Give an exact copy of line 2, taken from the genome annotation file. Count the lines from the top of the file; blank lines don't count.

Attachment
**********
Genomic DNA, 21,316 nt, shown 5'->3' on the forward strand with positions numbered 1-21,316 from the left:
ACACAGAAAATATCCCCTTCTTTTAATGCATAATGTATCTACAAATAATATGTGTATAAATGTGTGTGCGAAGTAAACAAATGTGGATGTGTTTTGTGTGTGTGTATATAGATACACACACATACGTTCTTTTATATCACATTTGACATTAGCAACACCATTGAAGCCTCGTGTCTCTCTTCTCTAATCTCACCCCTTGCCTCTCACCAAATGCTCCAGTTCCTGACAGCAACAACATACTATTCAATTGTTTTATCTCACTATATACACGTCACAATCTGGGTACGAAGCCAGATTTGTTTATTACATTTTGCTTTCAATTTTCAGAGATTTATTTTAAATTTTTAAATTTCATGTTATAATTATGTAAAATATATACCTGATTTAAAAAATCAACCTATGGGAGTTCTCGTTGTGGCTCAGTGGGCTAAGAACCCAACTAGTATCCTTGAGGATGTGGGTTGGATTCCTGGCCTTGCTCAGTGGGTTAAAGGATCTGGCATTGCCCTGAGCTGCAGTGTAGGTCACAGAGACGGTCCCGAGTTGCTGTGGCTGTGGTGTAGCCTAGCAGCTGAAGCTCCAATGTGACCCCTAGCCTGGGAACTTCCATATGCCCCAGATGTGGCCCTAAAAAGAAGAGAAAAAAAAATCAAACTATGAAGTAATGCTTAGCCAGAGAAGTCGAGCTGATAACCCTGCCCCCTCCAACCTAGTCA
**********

ACACAGAAAATATCCCCTTCTTTTAATGCATAATGTATCTACAAATAATATGTGTATAAATGTGTGTGCGAAGTAAACAAATGTGGATGTGTTTTGTGTGTGTGTATATAGATACACACACATACGTTCTTTTATATCACATTTGACATTAGCAACACCATTGAAGCCTCGTGTCTCTCTTCTCTAATCTCACCCCTTGCCTCTCACCAAATGCTCCAGTTCCTGACAGCAACAACATACTATTCAATTGTTTTATCTCACTATATACACGTCACAATCTGGGTACGAAGCCAGATTTGTTTATTACATTTTGCTTTCAATTTTCAGAGATTTATTTTAAATTTTTAAATTTCATGTTATAATTATGTAAAATATATACCTGATTTAAAAAATCAACCTATGGGAGTTCTCGTTGTGGCTCAGTGGGCTAAGAACCCAACTAGTATCCTTGAGGATGTGGGTTGGATTCCTGGCCTTGCTCAGTGGGTTAAAGGATCTGGCATTGCCCTGAGCTGCAGTGTAGGTCACAGAGACGGTCCCGAGTTGCTGTGGCTGTGGTGTAGCCTAGCAGCTGAAGCTCCAATGTGACCCCTAGCCTGGGAACTTCCATATGCCCCAGATGTGGCCCTAAAAAGAAGAGAAAAAAAAATCAAACTATGAAGTAATGCTTAGCCAGAGAAGTCGAGCTGATAACCCTGCCCCCTCCAACCTAGTCA